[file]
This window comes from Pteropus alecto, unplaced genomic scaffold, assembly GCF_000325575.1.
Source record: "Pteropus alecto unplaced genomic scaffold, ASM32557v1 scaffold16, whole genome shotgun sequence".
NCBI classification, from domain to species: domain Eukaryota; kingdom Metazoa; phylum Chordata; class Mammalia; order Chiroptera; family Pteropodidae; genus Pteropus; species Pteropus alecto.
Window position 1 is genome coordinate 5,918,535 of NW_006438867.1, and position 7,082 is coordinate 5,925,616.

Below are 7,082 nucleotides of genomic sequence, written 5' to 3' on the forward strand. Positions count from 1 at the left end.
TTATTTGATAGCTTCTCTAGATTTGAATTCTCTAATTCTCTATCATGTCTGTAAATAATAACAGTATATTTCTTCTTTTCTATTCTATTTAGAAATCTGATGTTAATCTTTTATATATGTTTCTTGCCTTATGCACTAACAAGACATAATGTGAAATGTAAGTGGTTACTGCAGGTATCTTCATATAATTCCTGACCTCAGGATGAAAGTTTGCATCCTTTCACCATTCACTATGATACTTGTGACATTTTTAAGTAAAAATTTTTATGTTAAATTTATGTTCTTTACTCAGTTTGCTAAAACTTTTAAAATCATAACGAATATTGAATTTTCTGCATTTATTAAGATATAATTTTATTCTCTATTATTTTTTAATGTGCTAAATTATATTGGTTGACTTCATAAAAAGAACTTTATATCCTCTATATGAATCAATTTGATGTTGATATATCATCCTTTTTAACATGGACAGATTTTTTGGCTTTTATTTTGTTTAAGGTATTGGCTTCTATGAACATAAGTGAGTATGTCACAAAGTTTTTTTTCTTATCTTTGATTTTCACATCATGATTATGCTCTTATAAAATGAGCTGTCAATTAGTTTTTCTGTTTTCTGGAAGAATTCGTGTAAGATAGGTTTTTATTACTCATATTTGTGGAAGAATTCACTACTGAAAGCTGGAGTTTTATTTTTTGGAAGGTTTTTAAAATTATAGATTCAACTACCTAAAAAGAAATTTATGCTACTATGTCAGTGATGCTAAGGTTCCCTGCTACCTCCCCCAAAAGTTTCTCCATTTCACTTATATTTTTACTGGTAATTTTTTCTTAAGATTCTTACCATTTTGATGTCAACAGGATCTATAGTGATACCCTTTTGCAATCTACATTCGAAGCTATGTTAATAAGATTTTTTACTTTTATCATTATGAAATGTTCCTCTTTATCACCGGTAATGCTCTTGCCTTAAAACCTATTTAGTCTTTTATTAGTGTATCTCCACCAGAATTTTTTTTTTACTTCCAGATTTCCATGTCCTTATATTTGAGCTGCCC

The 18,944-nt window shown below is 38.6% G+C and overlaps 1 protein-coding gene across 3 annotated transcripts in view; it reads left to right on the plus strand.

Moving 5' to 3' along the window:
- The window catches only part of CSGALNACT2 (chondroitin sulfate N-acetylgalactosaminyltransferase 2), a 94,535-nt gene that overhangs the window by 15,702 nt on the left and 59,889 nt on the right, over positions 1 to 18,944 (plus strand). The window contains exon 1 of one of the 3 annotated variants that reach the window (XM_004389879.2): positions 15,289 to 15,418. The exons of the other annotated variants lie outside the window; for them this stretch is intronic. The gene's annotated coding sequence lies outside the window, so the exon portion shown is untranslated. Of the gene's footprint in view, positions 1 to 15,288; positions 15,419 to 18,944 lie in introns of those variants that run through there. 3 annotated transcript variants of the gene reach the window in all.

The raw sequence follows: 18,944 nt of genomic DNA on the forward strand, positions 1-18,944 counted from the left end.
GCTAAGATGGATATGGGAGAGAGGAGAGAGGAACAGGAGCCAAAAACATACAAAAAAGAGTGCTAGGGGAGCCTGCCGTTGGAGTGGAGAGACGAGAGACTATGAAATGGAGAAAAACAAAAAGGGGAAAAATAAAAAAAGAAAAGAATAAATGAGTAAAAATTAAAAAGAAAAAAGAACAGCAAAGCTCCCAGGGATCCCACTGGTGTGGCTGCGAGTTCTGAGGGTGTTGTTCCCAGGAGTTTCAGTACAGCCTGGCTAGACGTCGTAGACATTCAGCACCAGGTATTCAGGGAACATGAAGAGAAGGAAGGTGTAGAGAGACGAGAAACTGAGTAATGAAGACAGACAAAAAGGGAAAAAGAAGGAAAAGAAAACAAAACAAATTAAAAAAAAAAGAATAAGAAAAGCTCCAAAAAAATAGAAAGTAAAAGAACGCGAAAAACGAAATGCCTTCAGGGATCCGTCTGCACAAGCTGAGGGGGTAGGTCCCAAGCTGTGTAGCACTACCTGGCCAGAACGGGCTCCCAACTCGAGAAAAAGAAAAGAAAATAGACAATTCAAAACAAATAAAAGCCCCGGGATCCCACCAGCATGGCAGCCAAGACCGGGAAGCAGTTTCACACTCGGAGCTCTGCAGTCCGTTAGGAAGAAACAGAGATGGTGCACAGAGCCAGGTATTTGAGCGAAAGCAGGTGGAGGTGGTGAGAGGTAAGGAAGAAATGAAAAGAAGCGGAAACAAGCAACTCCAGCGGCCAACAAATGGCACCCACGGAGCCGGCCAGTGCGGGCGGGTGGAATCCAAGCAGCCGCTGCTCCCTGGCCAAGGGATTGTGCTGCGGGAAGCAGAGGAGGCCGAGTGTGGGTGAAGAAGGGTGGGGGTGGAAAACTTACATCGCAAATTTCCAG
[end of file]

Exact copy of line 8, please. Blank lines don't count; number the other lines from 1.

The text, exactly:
Moving 5' to 3' along the window: